90% of his entire assets, she explains. "Diversification is needed in different asset classes to reduce risk."
Williams is also concerned about Springs’ cash flow. "He is forced to use money from small cash reserves in his checking account when rent payments don’t come in a timely fashion," she says. According to Williams, Springs moved a little too fast without the proper amount of liquid assets and used credit cards too much along the way. He will need to meet with a certified public accountant to determine which of his properties would be the best to sell over the next five to 10 years.
Williams suggests that Springs follow these recommendations:
Take action. Springs either has to raise rents or decrease operating expenses. His management fees are costly. He should consider working with management companies that offer the lowest rates. Raising rents 2% to 2.5% per year would help increase net operating income and cash flow over time. Furthermore, Springs could sell his Philadelphia properties, invest some of the equity, and pay off debts, says Williams.
Explore interest-only mortgages. Springs should consider changing to interest-only mortgages, allowing him to pay only the interest on a mortgage for a fixed period of time, usually five to seven years. At that point, he could sell his properties. Williams says interest-only loans work for people in a cash flow crunch whose income is likely to increase in the near future. Should he decide to refinance his mortgages to go after lower rates, Springs should look to pull out equity to eliminate his high-interest credit card debt, thereby increasing cash flow and net worth.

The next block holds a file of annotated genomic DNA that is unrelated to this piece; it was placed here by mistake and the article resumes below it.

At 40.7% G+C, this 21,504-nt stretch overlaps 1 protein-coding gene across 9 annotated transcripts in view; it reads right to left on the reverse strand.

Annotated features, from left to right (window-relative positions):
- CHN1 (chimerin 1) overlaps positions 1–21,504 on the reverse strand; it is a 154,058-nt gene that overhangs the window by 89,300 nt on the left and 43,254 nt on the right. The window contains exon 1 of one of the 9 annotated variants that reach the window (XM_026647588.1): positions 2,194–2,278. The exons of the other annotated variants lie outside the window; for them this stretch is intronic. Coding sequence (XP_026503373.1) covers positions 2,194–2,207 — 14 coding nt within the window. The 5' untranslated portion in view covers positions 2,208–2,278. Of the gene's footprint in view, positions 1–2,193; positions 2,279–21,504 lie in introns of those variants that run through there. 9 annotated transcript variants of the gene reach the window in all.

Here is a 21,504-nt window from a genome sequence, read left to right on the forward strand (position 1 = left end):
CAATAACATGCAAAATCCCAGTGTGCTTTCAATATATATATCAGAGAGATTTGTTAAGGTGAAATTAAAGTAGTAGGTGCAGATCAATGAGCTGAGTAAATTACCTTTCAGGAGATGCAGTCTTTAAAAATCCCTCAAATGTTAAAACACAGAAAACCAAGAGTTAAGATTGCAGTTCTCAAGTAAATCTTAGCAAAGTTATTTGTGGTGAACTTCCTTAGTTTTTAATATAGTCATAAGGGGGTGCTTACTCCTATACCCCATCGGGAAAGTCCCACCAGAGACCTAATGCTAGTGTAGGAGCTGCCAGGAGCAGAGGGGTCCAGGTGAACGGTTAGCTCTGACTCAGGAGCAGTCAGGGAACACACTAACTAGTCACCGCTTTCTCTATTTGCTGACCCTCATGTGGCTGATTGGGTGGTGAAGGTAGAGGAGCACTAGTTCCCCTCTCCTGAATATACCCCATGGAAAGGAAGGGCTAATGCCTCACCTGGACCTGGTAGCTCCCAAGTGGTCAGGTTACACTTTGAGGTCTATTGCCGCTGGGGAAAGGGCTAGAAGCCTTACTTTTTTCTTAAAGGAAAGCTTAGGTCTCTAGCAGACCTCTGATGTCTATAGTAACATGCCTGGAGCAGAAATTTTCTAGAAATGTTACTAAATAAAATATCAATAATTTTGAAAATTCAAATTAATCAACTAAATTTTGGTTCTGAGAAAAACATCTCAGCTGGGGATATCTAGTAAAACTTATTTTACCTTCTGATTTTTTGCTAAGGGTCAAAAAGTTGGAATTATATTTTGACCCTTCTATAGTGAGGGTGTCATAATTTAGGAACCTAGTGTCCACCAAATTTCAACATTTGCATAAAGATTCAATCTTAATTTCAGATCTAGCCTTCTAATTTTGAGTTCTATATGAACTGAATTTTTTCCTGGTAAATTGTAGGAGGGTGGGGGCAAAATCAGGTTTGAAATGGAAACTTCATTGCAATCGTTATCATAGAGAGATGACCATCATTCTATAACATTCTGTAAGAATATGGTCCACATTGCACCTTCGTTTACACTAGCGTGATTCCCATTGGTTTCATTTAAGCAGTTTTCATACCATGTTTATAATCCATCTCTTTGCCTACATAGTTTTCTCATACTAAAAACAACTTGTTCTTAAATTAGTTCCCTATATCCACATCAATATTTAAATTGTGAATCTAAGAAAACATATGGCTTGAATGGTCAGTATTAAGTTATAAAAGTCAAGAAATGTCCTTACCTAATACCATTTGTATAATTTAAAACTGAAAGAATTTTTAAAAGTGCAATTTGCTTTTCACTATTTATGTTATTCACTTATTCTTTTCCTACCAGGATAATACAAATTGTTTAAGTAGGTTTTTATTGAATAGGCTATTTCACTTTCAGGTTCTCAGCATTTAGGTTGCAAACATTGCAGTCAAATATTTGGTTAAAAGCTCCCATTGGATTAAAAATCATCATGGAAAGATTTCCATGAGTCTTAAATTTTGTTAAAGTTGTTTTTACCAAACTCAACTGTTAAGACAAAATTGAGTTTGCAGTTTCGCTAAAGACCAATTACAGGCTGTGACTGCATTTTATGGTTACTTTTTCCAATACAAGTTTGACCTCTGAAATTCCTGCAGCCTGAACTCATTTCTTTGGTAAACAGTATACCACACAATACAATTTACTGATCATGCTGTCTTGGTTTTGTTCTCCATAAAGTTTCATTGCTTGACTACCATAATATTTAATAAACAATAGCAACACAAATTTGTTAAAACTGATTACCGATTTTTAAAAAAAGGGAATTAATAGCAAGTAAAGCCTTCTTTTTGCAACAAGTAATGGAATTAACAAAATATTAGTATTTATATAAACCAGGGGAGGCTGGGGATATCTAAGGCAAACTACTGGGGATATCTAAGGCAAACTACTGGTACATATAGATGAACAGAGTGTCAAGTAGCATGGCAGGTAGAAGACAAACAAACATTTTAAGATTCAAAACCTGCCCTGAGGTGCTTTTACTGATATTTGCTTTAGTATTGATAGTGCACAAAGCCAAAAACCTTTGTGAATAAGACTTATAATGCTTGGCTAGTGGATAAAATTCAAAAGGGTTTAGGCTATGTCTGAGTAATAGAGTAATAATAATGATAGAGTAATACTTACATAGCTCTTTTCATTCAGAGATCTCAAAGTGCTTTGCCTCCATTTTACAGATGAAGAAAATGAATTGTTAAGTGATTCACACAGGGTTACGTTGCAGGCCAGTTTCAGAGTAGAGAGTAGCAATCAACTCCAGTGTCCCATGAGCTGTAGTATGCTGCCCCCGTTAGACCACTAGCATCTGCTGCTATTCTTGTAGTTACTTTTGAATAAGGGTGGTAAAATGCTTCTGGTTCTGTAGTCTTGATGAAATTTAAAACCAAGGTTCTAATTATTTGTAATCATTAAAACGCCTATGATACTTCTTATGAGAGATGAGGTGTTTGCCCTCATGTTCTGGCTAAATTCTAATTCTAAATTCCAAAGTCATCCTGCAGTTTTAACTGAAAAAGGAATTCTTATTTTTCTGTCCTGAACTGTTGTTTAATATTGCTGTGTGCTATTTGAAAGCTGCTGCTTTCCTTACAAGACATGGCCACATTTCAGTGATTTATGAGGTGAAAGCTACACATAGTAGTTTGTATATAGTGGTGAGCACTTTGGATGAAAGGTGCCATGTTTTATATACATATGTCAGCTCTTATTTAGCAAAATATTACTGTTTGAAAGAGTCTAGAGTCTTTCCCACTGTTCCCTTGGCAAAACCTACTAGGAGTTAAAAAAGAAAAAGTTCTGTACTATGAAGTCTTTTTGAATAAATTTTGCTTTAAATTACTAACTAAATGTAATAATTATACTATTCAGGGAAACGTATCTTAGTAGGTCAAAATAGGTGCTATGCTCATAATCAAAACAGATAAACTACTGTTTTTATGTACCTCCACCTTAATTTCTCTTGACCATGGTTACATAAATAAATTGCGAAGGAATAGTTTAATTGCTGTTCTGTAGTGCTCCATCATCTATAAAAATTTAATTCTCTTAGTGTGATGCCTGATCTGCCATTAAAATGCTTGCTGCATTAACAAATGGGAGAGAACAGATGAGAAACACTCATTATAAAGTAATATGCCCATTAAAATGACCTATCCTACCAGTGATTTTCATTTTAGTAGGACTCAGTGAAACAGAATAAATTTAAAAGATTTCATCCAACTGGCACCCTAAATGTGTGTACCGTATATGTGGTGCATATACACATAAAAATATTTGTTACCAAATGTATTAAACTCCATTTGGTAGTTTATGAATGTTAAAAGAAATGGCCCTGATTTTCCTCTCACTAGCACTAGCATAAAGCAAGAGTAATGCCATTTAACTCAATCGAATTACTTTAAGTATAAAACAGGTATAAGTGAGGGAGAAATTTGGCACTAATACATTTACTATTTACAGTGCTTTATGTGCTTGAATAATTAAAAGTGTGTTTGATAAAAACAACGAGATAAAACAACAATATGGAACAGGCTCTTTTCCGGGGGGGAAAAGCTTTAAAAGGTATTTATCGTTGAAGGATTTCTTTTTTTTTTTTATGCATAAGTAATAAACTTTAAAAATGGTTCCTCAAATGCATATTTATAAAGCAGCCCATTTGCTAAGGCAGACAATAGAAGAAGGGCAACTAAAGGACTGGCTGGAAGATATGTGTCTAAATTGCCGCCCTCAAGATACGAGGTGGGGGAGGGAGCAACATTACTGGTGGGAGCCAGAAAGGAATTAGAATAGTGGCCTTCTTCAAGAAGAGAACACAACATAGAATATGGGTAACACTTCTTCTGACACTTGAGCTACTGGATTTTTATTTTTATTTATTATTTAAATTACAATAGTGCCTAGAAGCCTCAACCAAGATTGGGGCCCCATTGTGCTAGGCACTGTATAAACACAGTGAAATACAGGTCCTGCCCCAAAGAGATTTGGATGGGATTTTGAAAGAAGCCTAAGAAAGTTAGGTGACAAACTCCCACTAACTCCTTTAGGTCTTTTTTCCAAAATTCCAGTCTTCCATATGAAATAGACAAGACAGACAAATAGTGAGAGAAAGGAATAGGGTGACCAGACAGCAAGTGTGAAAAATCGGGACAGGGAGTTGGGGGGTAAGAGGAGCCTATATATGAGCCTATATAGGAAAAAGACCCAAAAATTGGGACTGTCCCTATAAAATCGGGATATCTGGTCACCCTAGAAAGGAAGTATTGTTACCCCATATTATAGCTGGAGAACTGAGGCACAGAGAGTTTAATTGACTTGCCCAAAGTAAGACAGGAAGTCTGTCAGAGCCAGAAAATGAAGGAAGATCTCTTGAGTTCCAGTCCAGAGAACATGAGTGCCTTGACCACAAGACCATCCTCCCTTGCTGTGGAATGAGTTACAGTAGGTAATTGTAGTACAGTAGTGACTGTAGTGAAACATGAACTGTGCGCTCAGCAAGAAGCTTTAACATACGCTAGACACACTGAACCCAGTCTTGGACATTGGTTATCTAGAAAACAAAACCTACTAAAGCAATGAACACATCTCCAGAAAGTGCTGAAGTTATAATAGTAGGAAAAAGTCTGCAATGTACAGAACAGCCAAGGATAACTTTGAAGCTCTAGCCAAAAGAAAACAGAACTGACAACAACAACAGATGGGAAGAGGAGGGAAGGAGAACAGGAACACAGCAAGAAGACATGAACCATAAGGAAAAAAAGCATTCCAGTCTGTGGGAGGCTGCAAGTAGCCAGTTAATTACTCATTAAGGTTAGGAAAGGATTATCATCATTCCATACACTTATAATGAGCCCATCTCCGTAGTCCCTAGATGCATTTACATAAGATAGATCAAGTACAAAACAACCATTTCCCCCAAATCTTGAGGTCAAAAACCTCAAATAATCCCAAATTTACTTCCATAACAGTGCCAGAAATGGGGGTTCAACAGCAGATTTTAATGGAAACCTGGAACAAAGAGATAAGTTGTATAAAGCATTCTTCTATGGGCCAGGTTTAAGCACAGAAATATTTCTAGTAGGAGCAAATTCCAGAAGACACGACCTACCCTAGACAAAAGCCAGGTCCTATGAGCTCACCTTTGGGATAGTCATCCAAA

Hold off on buying more property. Before he buys another piece of property, Springs needs to save four to six months of mortgage payments ($14,000 to $16,000) as an emergency cushion. That money should be put in a high-interest money market fund.
Adopt new strategies. Since cash flow is an issue, Springs should purchase $500,000 of term life insurance to replace his current $150,000 fixed universal life policy, which he can get for about half the cost. At his age, he can afford to temporarily cut back on contributing to his 401(k). He could go as low as 3% until his debt is reduced and emergency funds are established. After those goals are reached, he should begin contributing at least 10% to his 401(k).
Start paying off debt. Springs has a $3,480 loan against a 401(k) he established with a previous employer. He needs to pay it off before attempting to roll it over. To help battle his debts, Springs should take the $2,000 contest winnings and use it to nearly halve the $4,800 balance he has on a credit card with 22.5% interest rate. It will be a good first step.
Financial Snapshot: Tyrone Springs
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